2915 Grant Street
Wichita Falls, TX 76308
3325 Premier Drive
Plano, TX, 75023
7700 Cat Hollow Drive #108
Round Rock , TX, 78681
Houston Image Plus Dental Lab
3300 S Gessner Ste 118
Houston, TX, 77063
Dr. William Ryan, D.D.S. DMD PC
1139 Keller Parkway
Keller , TX, 76248
Q. Why would I need a root canal?
A. When the nerve of a tooth becomes irreversibly damaged -- due to decay, trauma, or a crack in the tooth -- you'll need root canal treatment.
Q. How can the dentist tell if I need a root canal?
A. Often nerve damage causes tooth pain, swelling and sensitivity to hot or cold. You may also notice that the tooth is becoming darker in color. Sometimes, it can only be diagnosed with an X-ray or other tests.
Q. What happens during a root canal?
A. During root canal treatment, the dentist cleans out the infected pulp tissue within the roots. After all the nerve has been removed, the canals are filled with a sealer.
Q. How long will it take?
A. Usually, root canal therapy takes one or two appointments for a front tooth (anterior), and two or three appointments for a back tooth (posterior). A tooth can have from one to four roots and all the roots must be treated.
Q. After the root canal is finished, will the tooth need more work?
A. The tooth is more brittle after a root canal and requires a permanent restoration. This could range from a simple tooth filling to a large build-up with posts and pins. If the tooth filling is large, the tooth may also need a dental crown to protect the tooth from breaking.
Q. Why not just take out the tooth?
A. It's usually healthier and less expensive to save the tooth with root canal treatment. Replacing an extracted tooth involves either expensive bridgework or a partial denture. If the tooth is extracted and not replaced, adjoining teeth can move into the empty space, creating even more problems.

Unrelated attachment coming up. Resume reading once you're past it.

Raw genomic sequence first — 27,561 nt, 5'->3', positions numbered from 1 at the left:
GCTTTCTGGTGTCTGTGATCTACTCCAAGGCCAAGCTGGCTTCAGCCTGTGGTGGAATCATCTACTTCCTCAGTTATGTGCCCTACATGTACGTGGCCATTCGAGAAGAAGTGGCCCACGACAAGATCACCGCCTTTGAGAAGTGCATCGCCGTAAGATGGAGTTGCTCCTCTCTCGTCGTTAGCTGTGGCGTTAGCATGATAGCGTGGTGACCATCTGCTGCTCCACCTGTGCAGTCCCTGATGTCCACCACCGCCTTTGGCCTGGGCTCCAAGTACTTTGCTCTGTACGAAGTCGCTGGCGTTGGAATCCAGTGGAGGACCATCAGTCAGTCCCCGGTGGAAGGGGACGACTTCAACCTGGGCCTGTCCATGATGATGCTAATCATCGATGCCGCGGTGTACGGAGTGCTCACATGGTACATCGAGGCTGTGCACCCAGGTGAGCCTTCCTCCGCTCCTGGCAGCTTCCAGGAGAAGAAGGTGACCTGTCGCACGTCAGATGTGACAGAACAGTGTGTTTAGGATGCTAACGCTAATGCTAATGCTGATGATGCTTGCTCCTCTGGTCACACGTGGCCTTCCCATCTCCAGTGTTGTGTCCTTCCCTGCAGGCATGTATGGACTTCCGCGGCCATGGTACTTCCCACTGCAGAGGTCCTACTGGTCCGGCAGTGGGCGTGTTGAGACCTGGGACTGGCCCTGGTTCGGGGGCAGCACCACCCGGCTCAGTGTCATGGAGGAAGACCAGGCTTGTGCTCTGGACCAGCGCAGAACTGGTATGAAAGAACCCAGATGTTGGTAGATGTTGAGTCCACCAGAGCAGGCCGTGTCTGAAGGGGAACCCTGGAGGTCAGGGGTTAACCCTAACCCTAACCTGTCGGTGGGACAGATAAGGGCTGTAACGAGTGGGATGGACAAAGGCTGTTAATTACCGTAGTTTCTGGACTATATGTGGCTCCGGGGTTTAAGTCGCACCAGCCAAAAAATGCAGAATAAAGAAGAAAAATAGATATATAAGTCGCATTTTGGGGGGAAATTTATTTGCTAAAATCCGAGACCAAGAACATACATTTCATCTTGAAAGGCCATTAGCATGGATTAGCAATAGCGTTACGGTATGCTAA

Q. Will root canal treatment be painful?
A. Your tooth will be numb during the treatment. If your tooth was aching or sensitive prior to treatment, it may take a few days for the tooth to get back to feeling normal. You can take a mild painkiller during that time. If it's necessary, something stronger will be prescribed. If the tooth had been badly infected, you may need to take an antibiotic.
Q. How much will it a Root Canal cost?
A. The cost of root canal treatment usually depends on the number of canals which are infected and need treatment. There will be a separate charge for the restoration, which will vary from the cost of a simple filling to a crown. All expected treatment charges will be discussed with you before treatment.
Many people flinch when their dentists tell them they need root canal therapy. While dentists are sympathetic to fears of pain, they also want patients to know that root canal procedure has three purposes:
Root canals are actually channels that run from the root of the tooth, which connects to the bone, up to the top surface of the tooth. The canal contains blood vessels, nerves and the complex cells that make up the living tissue inside the tooth. This lifeline inside the tooth is called the pulp.
When a tooth is decayed or cracked, bacteria can get to the pulp. The acid from the bacteria irritates the pulp and it becomes inflamed; it's the same process you watch when other parts of your body become infected. When the pulp tissue becomes inflamed, it's harder for blood to flow to the tissue, and the resulting pressure creates the pain symptoms inside your tooth.
There are two ways to get relief from root canal pain: perform the root canal procedure, or pull the tooth, clean the gum below, and replace the tooth with a denture or bridge. Dentists advise pulling teeth as a last resort because they know that your natural teeth are the ones best suited for your mouth.
It's important to have the root canal procedure done quickly. The bacteria will travel down the canal to the root and into the jawbone. If this happens, the pain of your toothache will spread to your jaw. Even more important, the infection can cause your jawbone to deteriorate and weaken the structure that holds your teeth.
The best way to avoid root canal therapy is to take good daily care of your teeth to prevent the growth and spread of bacteria. Brushing and flossing are important.
Just as important are regular trips to the dentist, to check for the first sign of decay or cracks that could eventually lead to an abscessed tooth. In this case, an ounce of prevention really is worth a pound of cure!
By Brian J. Gray, DDS, MAGD, FICO